Kilnsea Wetlands is a relatively new nature reserve, crafted from land formerly used for farming and opened in 2012. The reserve was created to compensate for habitat being lost at the adjacent Beacon Lagoons Nature Reserve as a result of the coastal processes affecting the Holderness.
The Wetlands is made up of freshwater and saline pools; islands, spits and wet grassland with seasonal scrapes ensure the reserve has plenty of roosting and feeding locations for many species of wading birds. Across the spring, summer and into early autumn Redshank, Greenshank, Dunlin, Knot and Ruff all make good use of the reserve for food and shelter and Avocets have successfully bred on the reserve along with oystercatchers. The Wetlands also plays host to moths and butterflies, and dragonflies may also be seen around the pools hunting aquatic insects.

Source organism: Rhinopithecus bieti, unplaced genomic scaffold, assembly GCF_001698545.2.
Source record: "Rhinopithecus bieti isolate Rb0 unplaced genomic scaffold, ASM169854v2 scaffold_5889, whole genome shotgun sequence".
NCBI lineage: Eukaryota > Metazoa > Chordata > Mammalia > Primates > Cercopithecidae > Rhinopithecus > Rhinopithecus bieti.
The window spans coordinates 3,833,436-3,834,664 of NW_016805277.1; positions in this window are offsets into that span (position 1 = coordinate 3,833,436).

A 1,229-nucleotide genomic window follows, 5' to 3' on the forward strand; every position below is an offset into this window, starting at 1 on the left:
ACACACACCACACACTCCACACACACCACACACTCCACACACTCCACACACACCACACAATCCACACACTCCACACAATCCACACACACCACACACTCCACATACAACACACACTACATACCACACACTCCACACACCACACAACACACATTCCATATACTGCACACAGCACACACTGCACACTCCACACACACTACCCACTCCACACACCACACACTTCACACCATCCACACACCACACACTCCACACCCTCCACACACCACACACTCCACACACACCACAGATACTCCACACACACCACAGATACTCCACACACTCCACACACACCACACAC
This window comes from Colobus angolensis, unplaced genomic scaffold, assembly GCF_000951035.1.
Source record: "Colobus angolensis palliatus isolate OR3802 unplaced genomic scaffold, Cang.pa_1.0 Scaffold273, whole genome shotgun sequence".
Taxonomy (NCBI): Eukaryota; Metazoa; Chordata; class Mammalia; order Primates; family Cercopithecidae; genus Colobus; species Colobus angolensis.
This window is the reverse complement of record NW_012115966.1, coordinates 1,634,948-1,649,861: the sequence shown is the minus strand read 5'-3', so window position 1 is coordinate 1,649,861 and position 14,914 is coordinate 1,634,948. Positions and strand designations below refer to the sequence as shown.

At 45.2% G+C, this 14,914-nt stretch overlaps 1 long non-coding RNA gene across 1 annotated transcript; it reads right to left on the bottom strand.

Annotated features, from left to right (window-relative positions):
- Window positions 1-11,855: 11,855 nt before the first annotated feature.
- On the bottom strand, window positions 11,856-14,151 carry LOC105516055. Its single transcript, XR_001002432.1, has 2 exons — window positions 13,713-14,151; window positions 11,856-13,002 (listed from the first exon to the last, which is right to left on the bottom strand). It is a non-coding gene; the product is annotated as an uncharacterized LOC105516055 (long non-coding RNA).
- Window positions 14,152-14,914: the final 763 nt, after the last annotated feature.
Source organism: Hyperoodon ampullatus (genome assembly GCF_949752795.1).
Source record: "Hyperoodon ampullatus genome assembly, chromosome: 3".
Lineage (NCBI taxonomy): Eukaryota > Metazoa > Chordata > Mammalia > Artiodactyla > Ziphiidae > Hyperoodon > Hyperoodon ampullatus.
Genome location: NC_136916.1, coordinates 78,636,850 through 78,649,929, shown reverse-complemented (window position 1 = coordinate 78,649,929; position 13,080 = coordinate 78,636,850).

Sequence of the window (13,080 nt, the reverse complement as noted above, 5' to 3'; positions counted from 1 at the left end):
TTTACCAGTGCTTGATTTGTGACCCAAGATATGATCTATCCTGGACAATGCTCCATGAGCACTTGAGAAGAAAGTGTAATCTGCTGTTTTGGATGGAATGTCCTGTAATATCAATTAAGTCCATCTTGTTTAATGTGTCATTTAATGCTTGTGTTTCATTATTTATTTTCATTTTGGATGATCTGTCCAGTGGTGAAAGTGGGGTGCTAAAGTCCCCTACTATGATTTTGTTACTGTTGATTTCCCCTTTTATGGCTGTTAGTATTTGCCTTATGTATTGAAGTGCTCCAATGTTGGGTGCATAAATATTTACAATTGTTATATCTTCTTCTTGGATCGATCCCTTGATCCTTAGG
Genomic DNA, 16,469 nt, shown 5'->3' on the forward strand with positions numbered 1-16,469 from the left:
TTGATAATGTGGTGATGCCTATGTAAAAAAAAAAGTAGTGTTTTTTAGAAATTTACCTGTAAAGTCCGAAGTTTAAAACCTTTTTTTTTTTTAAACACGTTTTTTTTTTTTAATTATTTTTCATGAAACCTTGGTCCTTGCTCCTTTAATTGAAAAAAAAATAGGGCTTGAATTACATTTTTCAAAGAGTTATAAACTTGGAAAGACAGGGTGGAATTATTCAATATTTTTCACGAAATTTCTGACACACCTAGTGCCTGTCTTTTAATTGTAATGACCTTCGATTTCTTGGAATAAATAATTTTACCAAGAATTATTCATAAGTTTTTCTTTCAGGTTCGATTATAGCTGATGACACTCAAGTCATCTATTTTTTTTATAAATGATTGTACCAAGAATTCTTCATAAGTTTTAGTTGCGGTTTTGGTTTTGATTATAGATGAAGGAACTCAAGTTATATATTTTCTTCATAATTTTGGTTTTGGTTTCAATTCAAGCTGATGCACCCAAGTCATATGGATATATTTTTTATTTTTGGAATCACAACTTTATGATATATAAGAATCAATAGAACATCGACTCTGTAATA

The Environment Agency and Natural England helped by a steering group of Yorkshire Wildlife Trust, Spurn Bird Observatory Trust, Kilnsea Parish Council and the South Holderness Countryside society formulated the concept and design for Kilnsea Wetlands. The reserve is managed in partnership between the Environment Agency and Yorkshire Wildlife Trust.
So, why not explore Kilnsea Wetlands during the Migration Festival? Who knows what might be found there this year following last years Kentish Plover!
25 July 2017